Finders Keepers

2017-08-18 08:46
 

What it's about:

Lonnie and Brian go on the run from the Cape Town underworld, after finding a box filled with cash and a valuable wristwatch. Digging themselves even deeper, they steal a lucky fish to barter with the gangsters.

What we thought:

When the first scene includes a paralytic drunk with jokes about how he’s ‘relieving’ himself on both ends, it already paints the graphic picture for this unsuccessful attempt at a gangster comedy. English South African movies are not too common, and where normally some Afrikaans comedies take the slapstick route to an extreme, Finders Keepers went and crammed as much awful jokes as they could muster. We got the stripper with a heart of gold, the Russian gangsters that sound like they always have something stuck in their mouth, the psycho bookie and two bumbling idiots trying to get themselves out of a mess that’s their own doing. I’m all for a South African gangster comedy, perhaps in a similar vein to ones like Snatch or Revolver, but the jokes about diarrhea and vomiting as well as ill-conceived characters seem as unreal as they are unlikable.

A janitor (Dalin Oliver) for a Russian-owned strip club and a love-struck gambler (Neels van Jaarsveld) find themselves in the possession of a watch in a box lined with diamonds, which belongs to Russian gangsters. Mishaps and misunderstandings ensue, as another gang becomes involved when the leader’s son gets killed.

The first major problem with this film is the way these characters are portrayed. They range from idiot to psycho with barely anything in-between, and you end up not rooting for anyone, hoping that maybe they all die in a mass explosion with flames fanned by their idiocy. The lead is a simpleton and it almost feels like the script is going out of its way to mock his intelligence, which is more malicious than funny. Van Jaarsveld’s character is mostly a drunk jerk (not the redeeming kind) who’s in love with a stripper (Lise Slabber), who herself is barely three-dimensional by throwing a hostage kid in the mix. A CGI fish also makes an appearance as the lucky charm obsessed over by a psycho bookie, and no amount of suspension of disbelief is going to make you feel comfortable whenever that blue mutant comes on the screen.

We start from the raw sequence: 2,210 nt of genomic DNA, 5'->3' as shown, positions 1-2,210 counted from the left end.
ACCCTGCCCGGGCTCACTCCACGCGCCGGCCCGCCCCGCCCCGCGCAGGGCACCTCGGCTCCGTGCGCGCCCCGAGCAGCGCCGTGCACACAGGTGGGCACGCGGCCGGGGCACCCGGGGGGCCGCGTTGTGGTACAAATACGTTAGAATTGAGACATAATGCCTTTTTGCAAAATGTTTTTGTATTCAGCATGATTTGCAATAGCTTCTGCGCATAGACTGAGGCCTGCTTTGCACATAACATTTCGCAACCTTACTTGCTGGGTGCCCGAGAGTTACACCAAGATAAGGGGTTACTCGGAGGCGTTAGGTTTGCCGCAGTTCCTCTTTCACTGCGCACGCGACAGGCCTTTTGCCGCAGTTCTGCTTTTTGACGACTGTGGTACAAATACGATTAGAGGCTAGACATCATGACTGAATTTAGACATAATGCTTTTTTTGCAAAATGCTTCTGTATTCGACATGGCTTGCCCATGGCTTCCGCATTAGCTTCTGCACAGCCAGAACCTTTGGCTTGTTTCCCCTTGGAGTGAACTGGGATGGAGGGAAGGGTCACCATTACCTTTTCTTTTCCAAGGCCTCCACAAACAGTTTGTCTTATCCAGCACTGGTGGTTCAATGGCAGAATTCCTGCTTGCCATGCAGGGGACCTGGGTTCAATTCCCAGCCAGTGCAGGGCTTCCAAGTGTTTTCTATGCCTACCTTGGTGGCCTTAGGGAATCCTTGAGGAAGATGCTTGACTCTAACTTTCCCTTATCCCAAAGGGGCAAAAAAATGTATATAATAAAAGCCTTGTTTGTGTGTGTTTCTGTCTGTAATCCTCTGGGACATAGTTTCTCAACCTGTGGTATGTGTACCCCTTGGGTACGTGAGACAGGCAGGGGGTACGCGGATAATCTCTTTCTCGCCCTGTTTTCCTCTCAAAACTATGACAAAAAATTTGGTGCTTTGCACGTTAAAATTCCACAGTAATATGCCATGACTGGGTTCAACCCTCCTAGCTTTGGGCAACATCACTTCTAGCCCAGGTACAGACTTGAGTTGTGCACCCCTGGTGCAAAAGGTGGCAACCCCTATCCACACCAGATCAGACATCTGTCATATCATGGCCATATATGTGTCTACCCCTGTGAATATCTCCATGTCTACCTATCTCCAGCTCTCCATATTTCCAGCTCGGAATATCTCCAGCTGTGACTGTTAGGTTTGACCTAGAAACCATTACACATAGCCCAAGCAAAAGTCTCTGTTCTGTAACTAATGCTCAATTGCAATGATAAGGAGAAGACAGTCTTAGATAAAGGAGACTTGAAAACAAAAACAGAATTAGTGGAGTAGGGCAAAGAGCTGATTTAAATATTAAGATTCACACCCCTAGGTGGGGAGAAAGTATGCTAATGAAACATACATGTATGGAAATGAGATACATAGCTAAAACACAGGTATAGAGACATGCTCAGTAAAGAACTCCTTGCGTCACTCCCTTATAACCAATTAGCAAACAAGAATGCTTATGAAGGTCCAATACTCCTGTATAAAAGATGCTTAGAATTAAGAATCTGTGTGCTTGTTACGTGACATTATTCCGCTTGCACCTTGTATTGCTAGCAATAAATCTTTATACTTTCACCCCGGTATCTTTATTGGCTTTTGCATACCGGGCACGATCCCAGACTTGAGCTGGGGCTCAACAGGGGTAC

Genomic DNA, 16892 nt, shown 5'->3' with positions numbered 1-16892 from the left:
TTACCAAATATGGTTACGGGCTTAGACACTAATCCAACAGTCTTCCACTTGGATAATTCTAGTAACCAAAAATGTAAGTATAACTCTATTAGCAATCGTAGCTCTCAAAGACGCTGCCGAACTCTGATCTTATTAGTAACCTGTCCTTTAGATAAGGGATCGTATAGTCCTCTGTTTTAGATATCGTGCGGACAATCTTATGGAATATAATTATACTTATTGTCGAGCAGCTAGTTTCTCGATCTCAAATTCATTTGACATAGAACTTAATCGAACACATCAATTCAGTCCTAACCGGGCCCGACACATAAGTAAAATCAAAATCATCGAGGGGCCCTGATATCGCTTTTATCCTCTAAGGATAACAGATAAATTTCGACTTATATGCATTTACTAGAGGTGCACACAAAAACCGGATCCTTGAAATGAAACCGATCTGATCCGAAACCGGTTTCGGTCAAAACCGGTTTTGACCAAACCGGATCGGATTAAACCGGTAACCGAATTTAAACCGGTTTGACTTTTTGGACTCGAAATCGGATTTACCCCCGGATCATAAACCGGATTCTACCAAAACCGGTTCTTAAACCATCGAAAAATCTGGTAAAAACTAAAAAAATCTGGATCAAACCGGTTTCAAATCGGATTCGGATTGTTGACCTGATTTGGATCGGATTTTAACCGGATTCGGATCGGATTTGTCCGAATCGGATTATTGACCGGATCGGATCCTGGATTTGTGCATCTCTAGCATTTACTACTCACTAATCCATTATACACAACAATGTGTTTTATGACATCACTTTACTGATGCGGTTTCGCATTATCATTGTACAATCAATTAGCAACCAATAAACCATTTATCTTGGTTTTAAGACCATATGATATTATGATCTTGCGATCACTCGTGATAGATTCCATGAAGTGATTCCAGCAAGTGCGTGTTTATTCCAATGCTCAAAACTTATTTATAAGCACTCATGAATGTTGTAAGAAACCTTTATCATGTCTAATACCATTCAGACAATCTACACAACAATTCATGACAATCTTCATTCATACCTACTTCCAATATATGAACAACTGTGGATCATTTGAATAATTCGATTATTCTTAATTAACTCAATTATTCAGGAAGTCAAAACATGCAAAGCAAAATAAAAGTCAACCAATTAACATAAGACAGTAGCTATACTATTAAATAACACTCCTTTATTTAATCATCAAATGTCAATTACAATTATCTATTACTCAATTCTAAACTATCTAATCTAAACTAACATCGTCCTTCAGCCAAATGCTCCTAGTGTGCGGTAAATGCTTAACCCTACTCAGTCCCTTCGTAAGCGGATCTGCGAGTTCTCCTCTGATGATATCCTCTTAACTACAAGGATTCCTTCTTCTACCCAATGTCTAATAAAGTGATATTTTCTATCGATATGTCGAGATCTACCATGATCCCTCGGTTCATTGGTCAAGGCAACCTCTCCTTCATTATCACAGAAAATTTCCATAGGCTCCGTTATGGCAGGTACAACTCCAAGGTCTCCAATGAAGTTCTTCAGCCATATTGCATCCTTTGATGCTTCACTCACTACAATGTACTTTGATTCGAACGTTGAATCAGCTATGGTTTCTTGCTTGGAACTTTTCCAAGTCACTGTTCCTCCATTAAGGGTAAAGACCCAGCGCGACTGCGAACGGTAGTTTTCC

Then out of sync with the rest of the story, we have a gangster (Stuart Taylor) whose son is killed and his whole story is this emotional arc where he wants revenge even if it means his death. The only one vaguely entertaining was the bumbling half-brother (Tyrel Meyer) of the main Russian mafia boss who keeps misunderstanding English and kills people when he’s not supposed to. Although a cliché sidekick trope, it was at least some humour that you could cling on to in this sea of awful jokes. 

Director Maynard Kraak (Vrou Soek Boer, Sonskyn Beperk) told People Magazine that the film is aimed at teenage boys and young adult men, and I have to agree in that respect that I am far out from the target audience as a late-twenties woman. In my defense I have watched many ‘male-focused’ idiot films that I loved, but in this movie don’t think the crude jokes will be enough to hide the flat story. I liked Sonskyn Beperk and Kraak is good at incorporating different and unique story ideas into his work that has a great local flavour, but unfortunately Finders Keepers just couldn’t land enough jokes to make it watchable.

If you’re the mentioned target audience, then you can prove me wrong and go support this film at the cinema, but if you’ve already passed puberty and your ‘laughing-at-poop-jokes’ phase, then save your money for more deserving South African productions. 

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